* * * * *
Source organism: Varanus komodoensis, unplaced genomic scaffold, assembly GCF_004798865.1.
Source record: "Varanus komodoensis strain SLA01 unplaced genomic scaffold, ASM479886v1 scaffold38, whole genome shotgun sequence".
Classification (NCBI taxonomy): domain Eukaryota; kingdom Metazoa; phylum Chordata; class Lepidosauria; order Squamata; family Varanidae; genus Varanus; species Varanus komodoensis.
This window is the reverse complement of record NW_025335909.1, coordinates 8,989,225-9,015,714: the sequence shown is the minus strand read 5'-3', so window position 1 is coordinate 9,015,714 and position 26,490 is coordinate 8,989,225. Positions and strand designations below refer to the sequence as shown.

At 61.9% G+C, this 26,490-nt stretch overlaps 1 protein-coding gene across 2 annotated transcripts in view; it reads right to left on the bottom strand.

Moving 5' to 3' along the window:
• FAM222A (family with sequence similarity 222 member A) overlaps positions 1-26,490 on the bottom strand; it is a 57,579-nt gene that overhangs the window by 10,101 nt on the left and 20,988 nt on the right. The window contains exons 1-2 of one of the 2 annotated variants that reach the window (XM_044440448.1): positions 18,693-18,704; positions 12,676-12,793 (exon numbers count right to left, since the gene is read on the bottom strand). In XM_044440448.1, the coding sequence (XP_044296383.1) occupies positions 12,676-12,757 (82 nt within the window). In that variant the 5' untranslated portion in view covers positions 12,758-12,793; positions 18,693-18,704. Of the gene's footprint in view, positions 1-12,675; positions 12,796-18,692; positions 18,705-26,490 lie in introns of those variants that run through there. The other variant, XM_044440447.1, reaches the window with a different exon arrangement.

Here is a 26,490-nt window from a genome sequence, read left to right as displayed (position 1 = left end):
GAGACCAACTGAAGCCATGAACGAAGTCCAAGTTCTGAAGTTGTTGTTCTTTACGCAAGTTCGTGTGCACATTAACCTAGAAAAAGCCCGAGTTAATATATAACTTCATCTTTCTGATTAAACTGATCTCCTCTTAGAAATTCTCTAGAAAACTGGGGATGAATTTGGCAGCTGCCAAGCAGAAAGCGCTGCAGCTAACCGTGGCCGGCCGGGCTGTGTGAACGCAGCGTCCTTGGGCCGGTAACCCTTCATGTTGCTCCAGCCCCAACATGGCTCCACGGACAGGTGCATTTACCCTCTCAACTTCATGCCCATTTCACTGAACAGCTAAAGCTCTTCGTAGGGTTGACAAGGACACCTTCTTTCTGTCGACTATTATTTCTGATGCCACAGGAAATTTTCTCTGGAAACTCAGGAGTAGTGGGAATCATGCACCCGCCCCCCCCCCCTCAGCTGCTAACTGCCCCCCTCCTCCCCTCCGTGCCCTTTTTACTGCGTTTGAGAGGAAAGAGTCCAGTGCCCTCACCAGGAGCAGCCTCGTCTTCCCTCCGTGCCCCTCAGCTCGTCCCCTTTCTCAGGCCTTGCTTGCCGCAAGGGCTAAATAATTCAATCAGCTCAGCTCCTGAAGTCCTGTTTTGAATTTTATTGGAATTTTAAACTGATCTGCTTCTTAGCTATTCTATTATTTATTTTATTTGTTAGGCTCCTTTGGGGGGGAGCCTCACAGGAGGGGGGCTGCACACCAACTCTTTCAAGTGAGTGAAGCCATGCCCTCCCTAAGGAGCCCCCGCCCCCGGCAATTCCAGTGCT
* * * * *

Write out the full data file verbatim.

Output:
Source organism: Varanus komodoensis, unplaced genomic scaffold, assembly GCF_004798865.1.
Source record: "Varanus komodoensis strain SLA01 unplaced genomic scaffold, ASM479886v1 scaffold38, whole genome shotgun sequence".
Classification (NCBI taxonomy): domain Eukaryota; kingdom Metazoa; phylum Chordata; class Lepidosauria; order Squamata; family Varanidae; genus Varanus; species Varanus komodoensis.
This window is the reverse complement of record NW_025335909.1, coordinates 8,989,225-9,015,714: the sequence shown is the minus strand read 5'-3', so window position 1 is coordinate 9,015,714 and position 26,490 is coordinate 8,989,225. Positions and strand designations below refer to the sequence as shown.

At 61.9% G+C, this 26,490-nt stretch overlaps 1 protein-coding gene across 2 annotated transcripts in view; it reads right to left on the bottom strand.

Moving 5' to 3' along the window:
• FAM222A (family with sequence similarity 222 member A) overlaps positions 1-26,490 on the bottom strand; it is a 57,579-nt gene that overhangs the window by 10,101 nt on the left and 20,988 nt on the right. The window contains exons 1-2 of one of the 2 annotated variants that reach the window (XM_044440448.1): positions 18,693-18,704; positions 12,676-12,793 (exon numbers count right to left, since the gene is read on the bottom strand). In XM_044440448.1, the coding sequence (XP_044296383.1) occupies positions 12,676-12,757 (82 nt within the window). In that variant the 5' untranslated portion in view covers positions 12,758-12,793; positions 18,693-18,704. Of the gene's footprint in view, positions 1-12,675; positions 12,796-18,692; positions 18,705-26,490 lie in introns of those variants that run through there. The other variant, XM_044440447.1, reaches the window with a different exon arrangement.

Here is a 26,490-nt window from a genome sequence, read left to right as displayed (position 1 = left end):
GAGACCAACTGAAGCCATGAACGAAGTCCAAGTTCTGAAGTTGTTGTTCTTTACGCAAGTTCGTGTGCACATTAACCTAGAAAAAGCCCGAGTTAATATATAACTTCATCTTTCTGATTAAACTGATCTCCTCTTAGAAATTCTCTAGAAAACTGGGGATGAATTTGGCAGCTGCCAAGCAGAAAGCGCTGCAGCTAACCGTGGCCGGCCGGGCTGTGTGAACGCAGCGTCCTTGGGCCGGTAACCCTTCATGTTGCTCCAGCCCCAACATGGCTCCACGGACAGGTGCATTTACCCTCTCAACTTCATGCCCATTTCACTGAACAGCTAAAGCTCTTCGTAGGGTTGACAAGGACACCTTCTTTCTGTCGACTATTATTTCTGATGCCACAGGAAATTTTCTCTGGAAACTCAGGAGTAGTGGGAATCATGCACCCGCCCCCCCCCCCTCAGCTGCTAACTGCCCCCCTCCTCCCCTCCGTGCCCTTTTTACTGCGTTTGAGAGGAAAGAGTCCAGTGCCCTCACCAGGAGCAGCCTCGTCTTCCCTCCGTGCCCCTCAGCTCGTCCCCTTTCTCAGGCCTTGCTTGCCGCAAGGGCTAAATAATTCAATCAGCTCAGCTCCTGAAGTCCTGTTTTGAATTTTATTGGAATTTTAAACTGATCTGCTTCTTAGCTATTCTATTATTTATTTTATTTGTTAGGCTCCTTTGGGGGGGAGCCTCACAGGAGGGGGGCTGCACACCAACTCTTTCAAGTGAGTGAAGCCATGCCCTCCCTAAGGAGCCCCCGCCCCCGGCAATTCCAGTGCT